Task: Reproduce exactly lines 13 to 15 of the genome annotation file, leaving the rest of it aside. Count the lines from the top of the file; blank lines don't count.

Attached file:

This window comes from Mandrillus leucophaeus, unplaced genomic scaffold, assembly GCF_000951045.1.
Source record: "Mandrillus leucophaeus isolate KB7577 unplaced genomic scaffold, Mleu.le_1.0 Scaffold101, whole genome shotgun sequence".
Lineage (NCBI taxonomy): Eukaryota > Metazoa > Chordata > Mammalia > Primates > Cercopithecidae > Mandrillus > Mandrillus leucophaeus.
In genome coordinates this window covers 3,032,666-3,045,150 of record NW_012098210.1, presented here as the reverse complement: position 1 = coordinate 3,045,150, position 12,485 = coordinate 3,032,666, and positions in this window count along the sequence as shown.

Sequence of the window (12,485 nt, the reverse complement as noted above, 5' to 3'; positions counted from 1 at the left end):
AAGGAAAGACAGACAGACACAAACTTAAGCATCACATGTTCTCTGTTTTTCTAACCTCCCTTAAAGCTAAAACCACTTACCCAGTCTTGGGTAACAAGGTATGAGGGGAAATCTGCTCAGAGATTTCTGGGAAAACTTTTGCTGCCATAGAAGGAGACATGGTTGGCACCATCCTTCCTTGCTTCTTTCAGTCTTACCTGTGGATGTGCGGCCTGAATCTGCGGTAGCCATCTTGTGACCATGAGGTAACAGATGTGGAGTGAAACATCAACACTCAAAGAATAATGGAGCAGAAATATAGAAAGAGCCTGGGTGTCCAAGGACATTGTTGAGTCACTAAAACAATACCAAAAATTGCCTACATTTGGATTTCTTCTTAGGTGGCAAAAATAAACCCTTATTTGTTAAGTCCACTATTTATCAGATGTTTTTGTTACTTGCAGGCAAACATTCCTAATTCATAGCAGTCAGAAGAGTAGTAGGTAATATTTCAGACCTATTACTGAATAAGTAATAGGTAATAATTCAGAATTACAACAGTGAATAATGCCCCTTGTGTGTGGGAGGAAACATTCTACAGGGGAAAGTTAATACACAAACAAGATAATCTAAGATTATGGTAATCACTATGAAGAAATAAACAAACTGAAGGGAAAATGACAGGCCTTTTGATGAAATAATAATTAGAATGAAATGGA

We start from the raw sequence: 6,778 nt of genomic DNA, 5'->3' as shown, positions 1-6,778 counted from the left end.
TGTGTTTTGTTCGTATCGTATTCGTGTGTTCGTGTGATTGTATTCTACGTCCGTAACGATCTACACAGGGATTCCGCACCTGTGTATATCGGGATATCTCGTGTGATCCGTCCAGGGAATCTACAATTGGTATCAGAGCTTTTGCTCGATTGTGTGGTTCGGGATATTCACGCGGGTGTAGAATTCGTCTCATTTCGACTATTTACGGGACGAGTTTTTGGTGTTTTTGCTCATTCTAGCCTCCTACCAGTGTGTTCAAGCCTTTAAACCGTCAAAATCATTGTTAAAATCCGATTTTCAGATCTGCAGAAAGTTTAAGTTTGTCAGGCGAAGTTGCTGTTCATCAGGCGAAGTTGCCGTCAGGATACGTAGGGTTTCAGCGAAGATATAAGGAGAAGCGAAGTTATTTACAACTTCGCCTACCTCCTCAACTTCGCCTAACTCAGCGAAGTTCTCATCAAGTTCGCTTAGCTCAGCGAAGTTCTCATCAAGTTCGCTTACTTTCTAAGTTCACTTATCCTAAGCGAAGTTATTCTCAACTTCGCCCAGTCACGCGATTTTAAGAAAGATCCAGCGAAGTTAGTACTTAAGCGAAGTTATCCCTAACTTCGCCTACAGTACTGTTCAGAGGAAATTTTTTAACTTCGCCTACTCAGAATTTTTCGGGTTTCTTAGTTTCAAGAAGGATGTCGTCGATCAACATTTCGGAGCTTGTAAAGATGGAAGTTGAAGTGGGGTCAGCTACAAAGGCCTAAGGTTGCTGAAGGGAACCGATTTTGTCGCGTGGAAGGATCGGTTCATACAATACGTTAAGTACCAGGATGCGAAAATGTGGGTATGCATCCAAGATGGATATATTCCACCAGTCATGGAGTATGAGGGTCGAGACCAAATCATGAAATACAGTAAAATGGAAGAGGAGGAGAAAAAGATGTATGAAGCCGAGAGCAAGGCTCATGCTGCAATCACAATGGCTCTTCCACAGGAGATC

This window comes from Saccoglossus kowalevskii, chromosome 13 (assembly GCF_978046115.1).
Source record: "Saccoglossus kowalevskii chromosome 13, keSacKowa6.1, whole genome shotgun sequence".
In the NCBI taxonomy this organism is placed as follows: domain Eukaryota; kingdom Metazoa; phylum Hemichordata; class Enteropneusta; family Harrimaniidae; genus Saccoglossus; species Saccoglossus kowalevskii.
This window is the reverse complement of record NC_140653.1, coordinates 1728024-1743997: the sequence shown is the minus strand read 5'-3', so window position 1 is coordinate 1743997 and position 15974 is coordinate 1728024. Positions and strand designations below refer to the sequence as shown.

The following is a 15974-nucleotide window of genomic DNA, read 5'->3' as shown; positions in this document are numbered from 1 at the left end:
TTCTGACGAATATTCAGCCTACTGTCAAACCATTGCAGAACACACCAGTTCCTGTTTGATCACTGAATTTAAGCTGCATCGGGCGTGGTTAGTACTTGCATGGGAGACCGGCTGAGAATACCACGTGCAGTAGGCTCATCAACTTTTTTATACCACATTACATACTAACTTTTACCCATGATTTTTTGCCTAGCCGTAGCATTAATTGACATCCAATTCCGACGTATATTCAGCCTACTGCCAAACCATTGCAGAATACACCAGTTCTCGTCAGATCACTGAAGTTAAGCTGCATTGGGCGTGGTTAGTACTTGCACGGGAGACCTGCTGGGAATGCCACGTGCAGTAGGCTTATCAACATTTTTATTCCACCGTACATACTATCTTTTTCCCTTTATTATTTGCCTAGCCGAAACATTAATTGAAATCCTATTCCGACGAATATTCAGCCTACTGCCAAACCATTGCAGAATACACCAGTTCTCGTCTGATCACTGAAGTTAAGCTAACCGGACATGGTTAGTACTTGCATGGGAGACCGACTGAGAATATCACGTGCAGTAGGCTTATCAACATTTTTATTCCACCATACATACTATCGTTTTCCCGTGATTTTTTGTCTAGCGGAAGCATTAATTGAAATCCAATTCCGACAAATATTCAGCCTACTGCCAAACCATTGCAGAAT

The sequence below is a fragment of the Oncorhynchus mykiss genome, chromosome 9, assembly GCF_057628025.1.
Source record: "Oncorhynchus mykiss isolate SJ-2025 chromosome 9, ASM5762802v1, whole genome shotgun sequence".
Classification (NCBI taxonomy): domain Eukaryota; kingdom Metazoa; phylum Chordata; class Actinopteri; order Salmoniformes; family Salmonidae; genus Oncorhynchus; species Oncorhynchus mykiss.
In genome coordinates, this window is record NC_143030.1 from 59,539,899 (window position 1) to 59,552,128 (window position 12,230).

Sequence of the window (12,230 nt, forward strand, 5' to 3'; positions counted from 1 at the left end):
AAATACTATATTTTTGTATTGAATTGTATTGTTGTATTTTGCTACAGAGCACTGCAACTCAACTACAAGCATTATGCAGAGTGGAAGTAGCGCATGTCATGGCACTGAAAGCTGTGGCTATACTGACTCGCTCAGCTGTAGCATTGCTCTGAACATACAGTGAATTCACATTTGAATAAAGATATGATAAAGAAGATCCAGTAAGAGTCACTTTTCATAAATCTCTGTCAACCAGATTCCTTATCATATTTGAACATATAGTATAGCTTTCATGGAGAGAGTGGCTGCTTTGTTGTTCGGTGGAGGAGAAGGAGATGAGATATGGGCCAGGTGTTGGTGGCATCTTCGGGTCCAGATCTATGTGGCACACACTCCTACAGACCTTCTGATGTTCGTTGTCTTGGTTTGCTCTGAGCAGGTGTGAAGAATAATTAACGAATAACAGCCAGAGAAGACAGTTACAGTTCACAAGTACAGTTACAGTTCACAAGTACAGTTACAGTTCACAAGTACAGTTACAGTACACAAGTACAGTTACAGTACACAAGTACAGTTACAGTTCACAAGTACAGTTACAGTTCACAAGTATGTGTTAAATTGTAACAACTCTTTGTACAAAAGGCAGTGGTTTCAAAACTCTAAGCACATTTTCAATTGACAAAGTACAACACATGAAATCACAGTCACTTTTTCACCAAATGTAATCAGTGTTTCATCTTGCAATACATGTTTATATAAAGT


The following is a 15974-nucleotide window of genomic DNA, read 5'->3' as shown; positions in this document are numbered from 1 at the left end:
TTCTGACGAATATTCAGCCTACTGTCAAACCATTGCAGAACACACCAGTTCCTGTTTGATCACTGAATTTAAGCTGCATCGGGCGTGGTTAGTACTTGCATGGGAGACCGGCTGAGAATACCACGTGCAGTAGGCTCATCAACTTTTTTATACCACATTACATACTAACTTTTACCCATGATTTTTTGCCTAGCCGTAGCATTAATTGACATCCAATTCCGACGTATATTCAGCCTACTGCCAAACCATTGCAGAATACACCAGTTCTCGTCAGATCACTGAAGTTAAGCTGCATTGGGCGTGGTTAGTACTTGCACGGGAGACCTGCTGGGAATGCCACGTGCAGTAGGCTTATCAACATTTTTATTCCACCGTACATACTATCTTTTTCCCTTTATTATTTGCCTAGCCGAAACATTAATTGAAATCCTATTCCGACGAATATTCAGCCTACTGCCAAACCATTGCAGAATACACCAGTTCTCGTCTGATCACTGAAGTTAAGCTAACCGGACATGGTTAGTACTTGCATGGGAGACCGACTGAGAATATCACGTGCAGTAGGCTTATCAACATTTTTATTCCACCATACATACTATCGTTTTCCCGTGATTTTTTGTCTAGCGGAAGCATTAATTGAAATCCAATTCCGACAAATATTCAGCCTACTGCCAAACCATTGCAGAAT

The sequence below is a fragment of the Oncorhynchus mykiss genome, chromosome 9, assembly GCF_057628025.1.